Skiplink Navigation

Main Features

truth in data Swiss use public statistics to fight fake news

Man with phone

Access to information from mobile devices and on social networks has helped data from sometimes dubious sources to circulate quickly.


​​​​​​​As a growing tide of false information threatens the integrity of political debate, the Swiss statistical system is looking to reinforce its role as a reliable information source.​​​​​​​

The organisation responsible for producing official statistics in Switzerland is facing a challenge unlike any other in its 150-year history: the proliferation of data from non-official and sometimes dubious sources. In the digital age, such unverified information can make the rounds quickly and even distort the facts.

"For the public, the distinction between official statistics and other sources of data is not always clear,” Georges-Simon Ulrich told reporters during a conference on data and fake news co-hosted this week by the Federal Statistical Officeexternal link, which he heads.

in depth

Fact checks by

Our goal is to verify factual statements public figures make about Switzerland or Swiss current affairs.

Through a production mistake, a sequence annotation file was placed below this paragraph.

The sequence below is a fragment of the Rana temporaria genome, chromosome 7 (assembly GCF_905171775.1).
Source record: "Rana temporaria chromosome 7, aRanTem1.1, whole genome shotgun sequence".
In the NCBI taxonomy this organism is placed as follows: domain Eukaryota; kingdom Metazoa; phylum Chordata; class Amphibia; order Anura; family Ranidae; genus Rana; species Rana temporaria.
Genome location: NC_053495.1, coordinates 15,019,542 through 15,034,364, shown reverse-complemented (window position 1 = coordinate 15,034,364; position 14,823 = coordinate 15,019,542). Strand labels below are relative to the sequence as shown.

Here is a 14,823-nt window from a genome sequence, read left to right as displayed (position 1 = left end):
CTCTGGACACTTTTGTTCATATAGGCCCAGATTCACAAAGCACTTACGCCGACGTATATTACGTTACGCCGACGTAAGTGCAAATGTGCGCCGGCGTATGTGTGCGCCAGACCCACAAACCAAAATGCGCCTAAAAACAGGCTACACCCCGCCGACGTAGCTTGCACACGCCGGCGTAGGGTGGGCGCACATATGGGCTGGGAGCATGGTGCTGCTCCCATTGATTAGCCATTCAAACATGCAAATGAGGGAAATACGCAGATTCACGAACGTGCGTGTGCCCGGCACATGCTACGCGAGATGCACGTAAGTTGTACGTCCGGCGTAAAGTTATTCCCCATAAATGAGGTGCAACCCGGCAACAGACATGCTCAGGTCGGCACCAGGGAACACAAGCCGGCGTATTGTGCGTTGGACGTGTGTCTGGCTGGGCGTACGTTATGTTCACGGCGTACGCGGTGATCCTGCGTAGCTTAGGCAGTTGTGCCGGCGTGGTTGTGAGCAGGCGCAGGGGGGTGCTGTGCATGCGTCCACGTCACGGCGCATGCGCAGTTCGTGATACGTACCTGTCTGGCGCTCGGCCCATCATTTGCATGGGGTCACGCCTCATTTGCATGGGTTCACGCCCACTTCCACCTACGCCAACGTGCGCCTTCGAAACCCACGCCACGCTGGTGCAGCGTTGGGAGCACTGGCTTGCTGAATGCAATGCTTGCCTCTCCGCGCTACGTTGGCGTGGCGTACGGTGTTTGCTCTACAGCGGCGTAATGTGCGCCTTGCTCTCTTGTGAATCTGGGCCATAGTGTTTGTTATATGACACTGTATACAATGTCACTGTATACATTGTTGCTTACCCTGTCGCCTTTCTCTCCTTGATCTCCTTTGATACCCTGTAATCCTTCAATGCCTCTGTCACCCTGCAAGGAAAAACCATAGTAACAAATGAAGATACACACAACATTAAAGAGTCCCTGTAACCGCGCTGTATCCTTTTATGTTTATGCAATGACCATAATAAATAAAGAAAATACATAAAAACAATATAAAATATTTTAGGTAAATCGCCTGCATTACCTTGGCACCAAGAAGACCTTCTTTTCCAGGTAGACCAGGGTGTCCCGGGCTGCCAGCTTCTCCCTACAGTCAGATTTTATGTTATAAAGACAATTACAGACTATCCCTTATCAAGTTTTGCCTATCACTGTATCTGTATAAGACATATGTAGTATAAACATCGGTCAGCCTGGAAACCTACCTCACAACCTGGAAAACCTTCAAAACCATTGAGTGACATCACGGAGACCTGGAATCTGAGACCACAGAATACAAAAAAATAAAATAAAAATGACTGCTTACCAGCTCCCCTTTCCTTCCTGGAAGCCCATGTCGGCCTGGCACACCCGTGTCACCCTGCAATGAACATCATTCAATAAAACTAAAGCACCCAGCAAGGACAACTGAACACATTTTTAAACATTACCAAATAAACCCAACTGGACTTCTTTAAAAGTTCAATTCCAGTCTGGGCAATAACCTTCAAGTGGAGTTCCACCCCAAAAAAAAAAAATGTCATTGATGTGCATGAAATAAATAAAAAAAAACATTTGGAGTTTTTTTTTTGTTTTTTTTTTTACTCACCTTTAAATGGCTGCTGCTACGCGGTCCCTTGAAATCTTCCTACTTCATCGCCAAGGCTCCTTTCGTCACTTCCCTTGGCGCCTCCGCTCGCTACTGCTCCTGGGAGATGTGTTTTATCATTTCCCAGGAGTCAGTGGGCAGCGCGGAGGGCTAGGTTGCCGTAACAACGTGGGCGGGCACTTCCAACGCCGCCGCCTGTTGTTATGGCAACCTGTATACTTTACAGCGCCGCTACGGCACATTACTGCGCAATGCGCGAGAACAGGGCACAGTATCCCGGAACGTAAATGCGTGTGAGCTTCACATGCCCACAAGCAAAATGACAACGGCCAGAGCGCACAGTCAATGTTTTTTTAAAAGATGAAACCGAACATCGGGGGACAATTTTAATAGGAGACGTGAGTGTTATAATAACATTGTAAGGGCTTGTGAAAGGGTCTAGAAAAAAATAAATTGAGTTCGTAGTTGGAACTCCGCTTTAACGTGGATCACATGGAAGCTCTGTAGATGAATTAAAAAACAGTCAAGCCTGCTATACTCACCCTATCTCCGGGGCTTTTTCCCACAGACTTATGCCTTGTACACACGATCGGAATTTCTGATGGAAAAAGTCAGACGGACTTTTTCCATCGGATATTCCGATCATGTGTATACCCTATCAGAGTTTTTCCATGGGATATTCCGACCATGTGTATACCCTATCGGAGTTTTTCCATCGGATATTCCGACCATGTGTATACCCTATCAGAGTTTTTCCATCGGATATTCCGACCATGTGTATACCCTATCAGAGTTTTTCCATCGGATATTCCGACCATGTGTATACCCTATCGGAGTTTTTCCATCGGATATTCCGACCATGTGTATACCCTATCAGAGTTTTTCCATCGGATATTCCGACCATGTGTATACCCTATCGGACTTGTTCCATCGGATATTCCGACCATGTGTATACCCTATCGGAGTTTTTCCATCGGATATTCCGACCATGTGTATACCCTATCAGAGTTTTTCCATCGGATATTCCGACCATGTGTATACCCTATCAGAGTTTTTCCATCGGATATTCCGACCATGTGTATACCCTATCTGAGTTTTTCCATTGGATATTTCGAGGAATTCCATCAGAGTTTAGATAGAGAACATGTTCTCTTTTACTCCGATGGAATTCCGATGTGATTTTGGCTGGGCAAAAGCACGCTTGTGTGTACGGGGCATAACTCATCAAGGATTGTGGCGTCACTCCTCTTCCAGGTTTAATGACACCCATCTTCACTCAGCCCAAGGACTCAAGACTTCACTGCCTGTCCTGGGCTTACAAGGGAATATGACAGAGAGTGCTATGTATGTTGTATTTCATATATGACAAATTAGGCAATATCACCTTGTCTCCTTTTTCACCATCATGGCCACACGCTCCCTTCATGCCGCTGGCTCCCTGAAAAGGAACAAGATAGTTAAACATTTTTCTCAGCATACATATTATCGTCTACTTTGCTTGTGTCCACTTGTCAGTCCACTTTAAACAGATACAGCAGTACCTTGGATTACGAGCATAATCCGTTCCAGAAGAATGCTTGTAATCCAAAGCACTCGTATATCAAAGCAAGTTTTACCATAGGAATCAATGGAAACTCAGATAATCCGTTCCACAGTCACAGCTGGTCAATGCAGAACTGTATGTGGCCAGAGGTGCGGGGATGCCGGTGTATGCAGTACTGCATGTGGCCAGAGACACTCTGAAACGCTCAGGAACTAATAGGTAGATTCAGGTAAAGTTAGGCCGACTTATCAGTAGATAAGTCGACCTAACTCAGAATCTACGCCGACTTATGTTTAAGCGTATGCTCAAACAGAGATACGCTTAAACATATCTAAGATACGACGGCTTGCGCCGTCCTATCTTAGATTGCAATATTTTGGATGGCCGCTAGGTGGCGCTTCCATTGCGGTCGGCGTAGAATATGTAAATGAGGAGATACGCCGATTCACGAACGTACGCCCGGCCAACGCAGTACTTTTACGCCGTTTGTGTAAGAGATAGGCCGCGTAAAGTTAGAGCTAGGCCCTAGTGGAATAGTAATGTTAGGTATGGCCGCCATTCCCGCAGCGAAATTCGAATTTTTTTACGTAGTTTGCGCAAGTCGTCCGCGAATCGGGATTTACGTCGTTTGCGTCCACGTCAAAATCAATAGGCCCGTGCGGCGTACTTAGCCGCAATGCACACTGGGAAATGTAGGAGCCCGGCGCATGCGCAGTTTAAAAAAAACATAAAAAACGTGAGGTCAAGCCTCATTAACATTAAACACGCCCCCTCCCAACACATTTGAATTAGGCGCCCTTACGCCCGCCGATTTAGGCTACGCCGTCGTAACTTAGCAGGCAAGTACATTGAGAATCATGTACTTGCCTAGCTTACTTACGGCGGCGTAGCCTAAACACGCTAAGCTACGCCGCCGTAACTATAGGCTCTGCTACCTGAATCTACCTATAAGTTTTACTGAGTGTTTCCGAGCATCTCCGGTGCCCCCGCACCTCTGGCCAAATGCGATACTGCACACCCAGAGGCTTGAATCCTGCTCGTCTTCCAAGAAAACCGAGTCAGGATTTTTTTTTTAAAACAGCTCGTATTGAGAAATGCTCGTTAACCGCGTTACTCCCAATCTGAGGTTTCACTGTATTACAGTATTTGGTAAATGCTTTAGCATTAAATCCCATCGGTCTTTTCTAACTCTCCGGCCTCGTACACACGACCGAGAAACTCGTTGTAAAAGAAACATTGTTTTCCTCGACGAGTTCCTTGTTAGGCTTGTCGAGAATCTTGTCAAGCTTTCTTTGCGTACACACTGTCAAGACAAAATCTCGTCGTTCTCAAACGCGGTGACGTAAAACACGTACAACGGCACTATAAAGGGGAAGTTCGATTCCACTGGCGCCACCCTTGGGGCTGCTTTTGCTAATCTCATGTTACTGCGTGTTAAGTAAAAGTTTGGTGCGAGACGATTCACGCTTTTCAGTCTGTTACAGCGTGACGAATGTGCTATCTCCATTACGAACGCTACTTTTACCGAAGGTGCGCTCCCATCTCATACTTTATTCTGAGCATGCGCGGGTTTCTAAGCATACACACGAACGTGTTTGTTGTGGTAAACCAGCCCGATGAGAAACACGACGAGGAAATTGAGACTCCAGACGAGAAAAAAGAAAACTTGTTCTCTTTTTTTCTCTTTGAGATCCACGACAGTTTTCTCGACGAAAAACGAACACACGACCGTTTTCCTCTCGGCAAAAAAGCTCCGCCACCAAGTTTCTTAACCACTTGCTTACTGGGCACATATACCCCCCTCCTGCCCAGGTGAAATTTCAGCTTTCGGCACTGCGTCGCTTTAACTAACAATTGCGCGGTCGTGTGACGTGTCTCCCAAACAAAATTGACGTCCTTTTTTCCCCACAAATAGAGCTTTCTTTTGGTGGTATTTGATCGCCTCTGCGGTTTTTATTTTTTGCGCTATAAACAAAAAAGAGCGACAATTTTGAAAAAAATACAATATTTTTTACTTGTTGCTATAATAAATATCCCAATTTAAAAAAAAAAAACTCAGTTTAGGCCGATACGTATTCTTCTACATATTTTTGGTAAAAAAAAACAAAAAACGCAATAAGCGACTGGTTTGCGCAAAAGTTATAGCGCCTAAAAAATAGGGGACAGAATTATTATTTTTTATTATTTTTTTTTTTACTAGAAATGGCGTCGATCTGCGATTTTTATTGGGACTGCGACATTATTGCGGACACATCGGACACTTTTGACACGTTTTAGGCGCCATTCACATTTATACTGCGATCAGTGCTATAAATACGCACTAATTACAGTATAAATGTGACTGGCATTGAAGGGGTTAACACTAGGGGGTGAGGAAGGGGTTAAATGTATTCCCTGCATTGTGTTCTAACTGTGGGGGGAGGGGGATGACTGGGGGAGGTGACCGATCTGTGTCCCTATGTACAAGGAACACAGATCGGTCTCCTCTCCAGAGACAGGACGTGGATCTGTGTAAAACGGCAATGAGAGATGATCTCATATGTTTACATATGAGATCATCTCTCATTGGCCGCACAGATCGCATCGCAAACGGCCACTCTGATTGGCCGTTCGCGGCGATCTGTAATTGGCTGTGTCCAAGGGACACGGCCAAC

Sound policy-making and political debate depend on quality evidence, Ulrich said, so when statistics are manipulated, poorly produced or interpreted, they threaten democratic institutions.

To combat this threat, the Statistical office wants to raise its profile in the eyes of the public and position itself as a reliable source of official data. 

But to do this, Ulrich acknowledged the need to engage more with the people.

“In the past the Federal Statistical Office just presented data without explaining how it was produced,” Ulrich told 

Now the Office is striving to be more transparent about its methods and open to questions, even criticisms. It is also eager for users to learn how to interpret the information it publishes.

Part of this work, Ulrich added, is to empower journalists to report data accurately. The conference “Truth in Numbers”external link in the capital Bern saw the Statistical office reaching out to the media and other stakeholders. Organisers talked up the strengths of official data, its quality and reliability. They also expressed the need for greater data literacy not just in Switzerland, but globally.

“Fighting against fake news is something that concerns everyone,” Ulrich told “We have to empower people to do some critical thinking – schools have to get involved, the Statistical office and politicians as well.”

Neuer Inhalt

Horizontal Line

SWI on Instagram

SWI on Instagram

SWI on Instagram

subscription form

Form for signing up for free newsletter.

Sign up for our free newsletters and get the top stories delivered to your inbox.

Click here to see more newsletters